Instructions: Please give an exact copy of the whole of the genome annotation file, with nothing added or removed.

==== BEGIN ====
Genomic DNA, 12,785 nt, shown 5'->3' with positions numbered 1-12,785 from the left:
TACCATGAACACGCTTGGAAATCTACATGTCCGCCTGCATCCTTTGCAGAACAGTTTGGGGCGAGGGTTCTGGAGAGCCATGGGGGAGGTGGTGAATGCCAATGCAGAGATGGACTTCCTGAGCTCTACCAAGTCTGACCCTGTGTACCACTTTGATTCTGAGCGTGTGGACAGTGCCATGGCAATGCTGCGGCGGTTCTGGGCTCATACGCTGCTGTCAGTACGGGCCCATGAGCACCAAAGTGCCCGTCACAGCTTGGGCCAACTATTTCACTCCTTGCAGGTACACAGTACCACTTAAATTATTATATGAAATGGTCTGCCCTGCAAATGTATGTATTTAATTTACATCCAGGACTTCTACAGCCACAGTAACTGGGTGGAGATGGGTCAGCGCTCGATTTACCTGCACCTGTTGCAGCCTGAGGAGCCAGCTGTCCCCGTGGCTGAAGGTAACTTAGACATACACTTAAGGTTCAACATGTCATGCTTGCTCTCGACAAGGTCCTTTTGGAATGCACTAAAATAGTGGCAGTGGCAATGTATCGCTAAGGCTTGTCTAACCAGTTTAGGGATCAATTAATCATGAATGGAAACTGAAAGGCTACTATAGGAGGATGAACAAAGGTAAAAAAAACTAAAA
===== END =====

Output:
Genomic DNA, 12,785 nt, shown 5'->3' with positions numbered 1-12,785 from the left:
TACCATGAACACGCTTGGAAATCTACATGTCCGCCTGCATCCTTTGCAGAACAGTTTGGGGCGAGGGTTCTGGAGAGCCATGGGGGAGGTGGTGAATGCCAATGCAGAGATGGACTTCCTGAGCTCTACCAAGTCTGACCCTGTGTACCACTTTGATTCTGAGCGTGTGGACAGTGCCATGGCAATGCTGCGGCGGTTCTGGGCTCATACGCTGCTGTCAGTACGGGCCCATGAGCACCAAAGTGCCCGTCACAGCTTGGGCCAACTATTTCACTCCTTGCAGGTACACAGTACCACTTAAATTATTATATGAAATGGTCTGCCCTGCAAATGTATGTATTTAATTTACATCCAGGACTTCTACAGCCACAGTAACTGGGTGGAGATGGGTCAGCGCTCGATTTACCTGCACCTGTTGCAGCCTGAGGAGCCAGCTGTCCCCGTGGCTGAAGGTAACTTAGACATACACTTAAGGTTCAACATGTCATGCTTGCTCTCGACAAGGTCCTTTTGGAATGCACTAAAATAGTGGCAGTGGCAATGTATCGCTAAGGCTTGTCTAACCAGTTTAGGGATCAATTAATCATGAATGGAAACTGAAAGGCTACTATAGGAGGATGAACAAAGGTAAAAAAAACTAAAA